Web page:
paid the expenses for training the chorus. Then the word came to be used of one
who provides for or supports others or supplies something for them in abundance.
A believer is to “furnish, supply, or support” his life with these virtues.

*Many years ago an accomplished organist was giving a concert.

(In those days someone had to pump large bellows backstage to

provide air for the pipes.) After each selection, the musician

received the thunderous applause of a delighted audience.

Before his final number, he stood up and said, "I shall now

play," and he announced the title. Sitting down at the console,

he adjusted his music and checked the stops. With feet poised

over the pedals and hands over the keys, he began with a mighty

chord. But the organ remained silent. Just then a voice was

heard from backstage, "Say 'We'!"

*   Many years ago when the children were small, we went for a little drive in the lovely English countryside, and there was some fresh snow. I saw a lovely field with not a single blemish on the virgin snow. I stopped the car, and I vaulted over the gate, and I ran around in a great big circle striding as wide as I could. Then I came back to the kids, and I said, "Now, children, I want you to follow in my footsteps. So I want you to run around that circle in the snow, and I want you to put your feet where your father put his feet."

   Well, David tried and couldn't quite make it. Judy, our overachiever, was certain she would make it; she couldn't make it. Pete, the little kid, took a great run at it, put his foot in my first footprint and then strode out as far as he could and fell on his face. His mother picked him up as he cried.

   She said to me, "What are you trying to do?"

   I said, "I'm trying to get a sermon illustration."

   I said, "Pete, come here." I picked up little Peter and put his left foot on my foot, and I put his right foot on my foot. I said, "Okay, Pete, let's go." I began to stride one big stride at a time with my hands under his armpits and his feet lightly on mine.

   Well, who was doing it? In a sense, he was doing it because I was doing it. In a sense there was a commitment of the little boy to the big dad, and some of the properties of the big dad were working through the little boy.

   In exactly the same way, in our powerlessness we can't stride as wide as we should. We don't walk the way we should. We don't hit the target the way we ought. It isn't that at every point we are as bad as we could be. It's just that at no point are we as good as we should be. Something's got to be done.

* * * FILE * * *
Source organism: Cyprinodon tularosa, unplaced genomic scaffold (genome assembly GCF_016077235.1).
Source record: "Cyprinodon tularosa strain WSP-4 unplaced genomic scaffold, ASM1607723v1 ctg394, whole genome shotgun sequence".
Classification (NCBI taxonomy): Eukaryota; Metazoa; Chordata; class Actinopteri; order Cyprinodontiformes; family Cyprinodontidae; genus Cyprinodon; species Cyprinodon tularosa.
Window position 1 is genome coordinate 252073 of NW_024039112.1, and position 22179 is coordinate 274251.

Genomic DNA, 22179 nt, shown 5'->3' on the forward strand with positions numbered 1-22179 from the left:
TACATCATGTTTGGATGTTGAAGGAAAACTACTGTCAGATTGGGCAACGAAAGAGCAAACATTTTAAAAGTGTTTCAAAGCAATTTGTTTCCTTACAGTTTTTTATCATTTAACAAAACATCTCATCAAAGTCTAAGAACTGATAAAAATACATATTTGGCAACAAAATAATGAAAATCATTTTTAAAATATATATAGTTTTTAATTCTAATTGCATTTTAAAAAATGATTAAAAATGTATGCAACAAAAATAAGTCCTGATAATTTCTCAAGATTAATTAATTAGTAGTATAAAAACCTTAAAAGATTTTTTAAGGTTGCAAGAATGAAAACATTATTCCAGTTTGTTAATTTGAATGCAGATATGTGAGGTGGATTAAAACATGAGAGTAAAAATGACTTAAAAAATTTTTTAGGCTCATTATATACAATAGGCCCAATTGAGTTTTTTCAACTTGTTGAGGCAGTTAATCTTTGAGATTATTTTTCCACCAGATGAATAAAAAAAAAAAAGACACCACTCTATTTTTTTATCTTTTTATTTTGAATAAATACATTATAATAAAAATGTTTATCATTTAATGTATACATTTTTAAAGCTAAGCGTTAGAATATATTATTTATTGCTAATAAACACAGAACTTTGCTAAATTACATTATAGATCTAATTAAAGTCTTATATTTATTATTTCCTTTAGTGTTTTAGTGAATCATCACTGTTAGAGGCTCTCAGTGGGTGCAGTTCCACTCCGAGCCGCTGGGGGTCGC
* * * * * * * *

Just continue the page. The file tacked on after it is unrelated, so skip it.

-- Stuart Briscoe, "Why Christ Had to Die," Preaching Today, Tape No. 163.

See: Isa 41:10; Ro 7:18; 2 Co 3:5.

C.     All qualities are essential and cannot be left out to be in accord with the divine nature.

III. Christian Victory is Gained by the Produce of Application

8For if these qualities are yours and are increasing, they render you neither useless nor unfruitful in the true knowledge of our Lord Jesus Christ. 9For he who lacks these qualities is blind or short-sighted, having forgotten his purification from his former sins.

A.      Growth

-- There is no standing still

*  Gifts are not necessarily mature at the time of discovery ... they are developed through practice.

   -- Doris Freese, Leadership, Vol. 1, no. 3.

*   From time to time, lobsters have to leave their shells in order to grow. They need the shell to protect them from being torn apart, yet when they grow, the old shell must be abandoned. If they did not abandon it, the old shell would soon become their prison--and finally their casket.

   The tricky part for the lobster is the brief period of time between when the old shell is discarded and the new one is formed. During that terribly vulnerable period, the transition must be scary to the lobster. Currents gleefully cartwheel them from coral to kelp. Hungry schools of fish are ready to make them a part of their food chain. For awhile at least, that old shell must look pretty good.

   We are not so different from lobsters. To change and grow, we must sometimes shed our shells--a structure, a framework--we've depended on. Discipleship means being so committed to Christ that when he bids us to follow, we will change, risk, grow, and leave our "shells" behind.

   -- Brent Mitchell in Fresh Illustrations for Preaching & Teaching (Baker), from the editors of Leadership.

 

B.      Usefulness